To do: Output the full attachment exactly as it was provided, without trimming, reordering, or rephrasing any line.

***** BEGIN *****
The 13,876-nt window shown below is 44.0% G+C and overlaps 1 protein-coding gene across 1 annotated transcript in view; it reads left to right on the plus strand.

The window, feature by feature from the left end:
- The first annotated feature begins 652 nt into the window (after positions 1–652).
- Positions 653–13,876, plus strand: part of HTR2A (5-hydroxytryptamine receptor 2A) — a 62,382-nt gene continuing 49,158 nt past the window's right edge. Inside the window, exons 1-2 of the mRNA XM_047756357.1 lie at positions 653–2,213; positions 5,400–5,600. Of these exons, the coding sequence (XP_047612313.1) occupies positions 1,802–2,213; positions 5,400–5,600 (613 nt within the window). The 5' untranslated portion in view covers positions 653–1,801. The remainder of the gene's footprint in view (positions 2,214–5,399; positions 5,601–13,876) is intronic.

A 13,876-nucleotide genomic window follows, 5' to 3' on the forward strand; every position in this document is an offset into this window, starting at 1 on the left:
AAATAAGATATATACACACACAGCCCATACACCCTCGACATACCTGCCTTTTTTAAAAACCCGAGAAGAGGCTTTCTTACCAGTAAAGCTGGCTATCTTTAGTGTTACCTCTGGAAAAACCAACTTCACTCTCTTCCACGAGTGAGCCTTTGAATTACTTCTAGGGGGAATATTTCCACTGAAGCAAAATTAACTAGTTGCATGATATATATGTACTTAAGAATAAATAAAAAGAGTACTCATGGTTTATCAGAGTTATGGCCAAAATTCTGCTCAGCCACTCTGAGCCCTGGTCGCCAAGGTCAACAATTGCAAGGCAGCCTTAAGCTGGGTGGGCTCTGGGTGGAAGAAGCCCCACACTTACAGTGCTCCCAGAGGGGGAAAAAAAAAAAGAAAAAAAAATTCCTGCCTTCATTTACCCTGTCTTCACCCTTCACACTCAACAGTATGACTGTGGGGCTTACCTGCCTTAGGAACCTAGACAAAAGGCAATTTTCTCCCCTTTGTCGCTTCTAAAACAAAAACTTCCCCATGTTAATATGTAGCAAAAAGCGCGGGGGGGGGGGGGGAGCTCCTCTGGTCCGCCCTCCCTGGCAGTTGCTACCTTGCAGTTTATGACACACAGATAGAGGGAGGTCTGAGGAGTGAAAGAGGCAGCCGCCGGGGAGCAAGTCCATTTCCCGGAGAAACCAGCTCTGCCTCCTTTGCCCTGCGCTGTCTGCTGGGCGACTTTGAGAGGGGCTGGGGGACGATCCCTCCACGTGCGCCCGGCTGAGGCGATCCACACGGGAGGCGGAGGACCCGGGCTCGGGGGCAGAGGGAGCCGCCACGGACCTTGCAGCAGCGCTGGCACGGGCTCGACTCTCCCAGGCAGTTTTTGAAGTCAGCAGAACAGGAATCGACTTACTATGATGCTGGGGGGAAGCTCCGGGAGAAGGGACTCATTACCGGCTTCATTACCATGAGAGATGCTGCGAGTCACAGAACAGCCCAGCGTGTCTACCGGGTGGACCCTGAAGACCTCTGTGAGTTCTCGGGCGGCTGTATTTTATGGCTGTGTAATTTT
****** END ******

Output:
The 13,876-nt window shown below is 44.0% G+C and overlaps 1 protein-coding gene across 1 annotated transcript in view; it reads left to right on the plus strand.

The window, feature by feature from the left end:
- The first annotated feature begins 652 nt into the window (after positions 1–652).
- Positions 653–13,876, plus strand: part of HTR2A (5-hydroxytryptamine receptor 2A) — a 62,382-nt gene continuing 49,158 nt past the window's right edge. Inside the window, exons 1-2 of the mRNA XM_047756357.1 lie at positions 653–2,213; positions 5,400–5,600. Of these exons, the coding sequence (XP_047612313.1) occupies positions 1,802–2,213; positions 5,400–5,600 (613 nt within the window). The 5' untranslated portion in view covers positions 653–1,801. The remainder of the gene's footprint in view (positions 2,214–5,399; positions 5,601–13,876) is intronic.

A 13,876-nucleotide genomic window follows, 5' to 3' on the forward strand; every position in this document is an offset into this window, starting at 1 on the left:
AAATAAGATATATACACACACAGCCCATACACCCTCGACATACCTGCCTTTTTTAAAAACCCGAGAAGAGGCTTTCTTACCAGTAAAGCTGGCTATCTTTAGTGTTACCTCTGGAAAAACCAACTTCACTCTCTTCCACGAGTGAGCCTTTGAATTACTTCTAGGGGGAATATTTCCACTGAAGCAAAATTAACTAGTTGCATGATATATATGTACTTAAGAATAAATAAAAAGAGTACTCATGGTTTATCAGAGTTATGGCCAAAATTCTGCTCAGCCACTCTGAGCCCTGGTCGCCAAGGTCAACAATTGCAAGGCAGCCTTAAGCTGGGTGGGCTCTGGGTGGAAGAAGCCCCACACTTACAGTGCTCCCAGAGGGGGAAAAAAAAAAAGAAAAAAAAATTCCTGCCTTCATTTACCCTGTCTTCACCCTTCACACTCAACAGTATGACTGTGGGGCTTACCTGCCTTAGGAACCTAGACAAAAGGCAATTTTCTCCCCTTTGTCGCTTCTAAAACAAAAACTTCCCCATGTTAATATGTAGCAAAAAGCGCGGGGGGGGGGGGGGAGCTCCTCTGGTCCGCCCTCCCTGGCAGTTGCTACCTTGCAGTTTATGACACACAGATAGAGGGAGGTCTGAGGAGTGAAAGAGGCAGCCGCCGGGGAGCAAGTCCATTTCCCGGAGAAACCAGCTCTGCCTCCTTTGCCCTGCGCTGTCTGCTGGGCGACTTTGAGAGGGGCTGGGGGACGATCCCTCCACGTGCGCCCGGCTGAGGCGATCCACACGGGAGGCGGAGGACCCGGGCTCGGGGGCAGAGGGAGCCGCCACGGACCTTGCAGCAGCGCTGGCACGGGCTCGACTCTCCCAGGCAGTTTTTGAAGTCAGCAGAACAGGAATCGACTTACTATGATGCTGGGGGGAAGCTCCGGGAGAAGGGACTCATTACCGGCTTCATTACCATGAGAGATGCTGCGAGTCACAGAACAGCCCAGCGTGTCTACCGGGTGGACCCTGAAGACCTCTGTGAGTTCTCGGGCGGCTGTATTTTATGGCTGTGTAATTTT